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is a procedure to make you sterile. It is a permanent form of birth control. The vas deferens (sperm tubes) are cut so that the semen does not contain sperm.
How to prepare for a vasectomy:
- Talk to your partner about the type of birth control you will use right after your procedure. You will need to use another form of birth control until tests show that your semen does not contain sperm. This may take up to 3 months. When you have sex, use a condom, or have your partner use hormonal birth control, an IUD, or a diaphragm during this time. This will help prevent pregnancy.
- Your healthcare provider will tell you how to prepare for your procedure. He or she may want you to bring an athletic supporter with you. You will use it after surgery to support your scrotum while you heal. You may be given instructions for how to clean your scrotum on the day of surgery.
- Your provider may tell you not to eat or drink anything after midnight on the day of your procedure. He or she may tell you not to take certain medicines for a week before surgery. These include aspirin, NSAIDs, or other medicines that thin your blood. Talk to your healthcare provider if you take anticoagulant (blood thinning) medicine. He or she will tell you what medicines to take or not take on the day of your procedure.
- Arrange to have someone drive you home after the procedure and stay with you. You may be given antibiotics before the procedure to help prevent a bacterial infection. Tell your provider if you have ever had an allergic reaction to antibiotics.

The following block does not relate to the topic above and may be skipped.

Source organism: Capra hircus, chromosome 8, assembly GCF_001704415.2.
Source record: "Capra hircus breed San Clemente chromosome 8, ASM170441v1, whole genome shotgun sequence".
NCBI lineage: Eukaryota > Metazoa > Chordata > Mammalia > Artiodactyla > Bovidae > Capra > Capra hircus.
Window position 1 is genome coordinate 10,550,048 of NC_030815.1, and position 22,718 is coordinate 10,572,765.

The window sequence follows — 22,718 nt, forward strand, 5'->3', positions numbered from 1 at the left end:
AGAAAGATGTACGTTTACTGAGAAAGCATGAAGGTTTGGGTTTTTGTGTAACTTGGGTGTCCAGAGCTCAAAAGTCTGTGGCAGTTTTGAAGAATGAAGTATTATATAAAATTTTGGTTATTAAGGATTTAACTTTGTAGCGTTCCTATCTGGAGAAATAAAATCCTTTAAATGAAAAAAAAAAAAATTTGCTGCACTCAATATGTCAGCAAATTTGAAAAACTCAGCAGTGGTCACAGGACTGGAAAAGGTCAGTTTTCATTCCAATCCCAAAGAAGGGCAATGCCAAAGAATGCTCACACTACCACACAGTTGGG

What will happen during a vasectomy:
- You may be given local anesthesia as an injection in your scrotum. It is used to numb the area and dull the pain. You may still feel pressure or pushing during the procedure. You may instead be given general anesthesia to keep you asleep and free from pain during the procedure. Anesthesia may be given through your IV. You may instead breathe it in through a mask or a tube placed down your throat. The tube may cause you to have a sore throat when you wake up.
- An incision will be made on one side of your scrotum or down the middle. One of your sperm tubes will be pulled through the incision. Your surgeon will cut the sperm tube and remove a small portion of it. He or she may then close one or both ends with stitches or a heat treatment. He or she also may sew a piece of body tissue between the cut ends of your tubes. Your surgeon will then do the same procedure to your other sperm tube. Your incisions may be closed with stitches, tissue glue, or left open to heal. Germ-fighting medicine may be put on your scrotum, and the area will be covered with a bandage.
What to expect after a vasectomy:
Any bruises should go away within about 2 weeks of surgery. The following can help reduce pain and swelling:
- Lie on your back as much as possible the day of your procedure. Place a cushion such as a washcloth or small towel under your scrotum to elevate it.
- Apply ice on your scrotum for 15 to 20 minutes every hour for 2 days. Use an ice pack, or put crushed ice in a plastic bag. Cover it with a towel. Ice helps prevent tissue damage and decreases swelling and pain.
- Wear an athletic supporter for at least 2 days after your procedure. This will decrease pain and swelling, and protect your wound.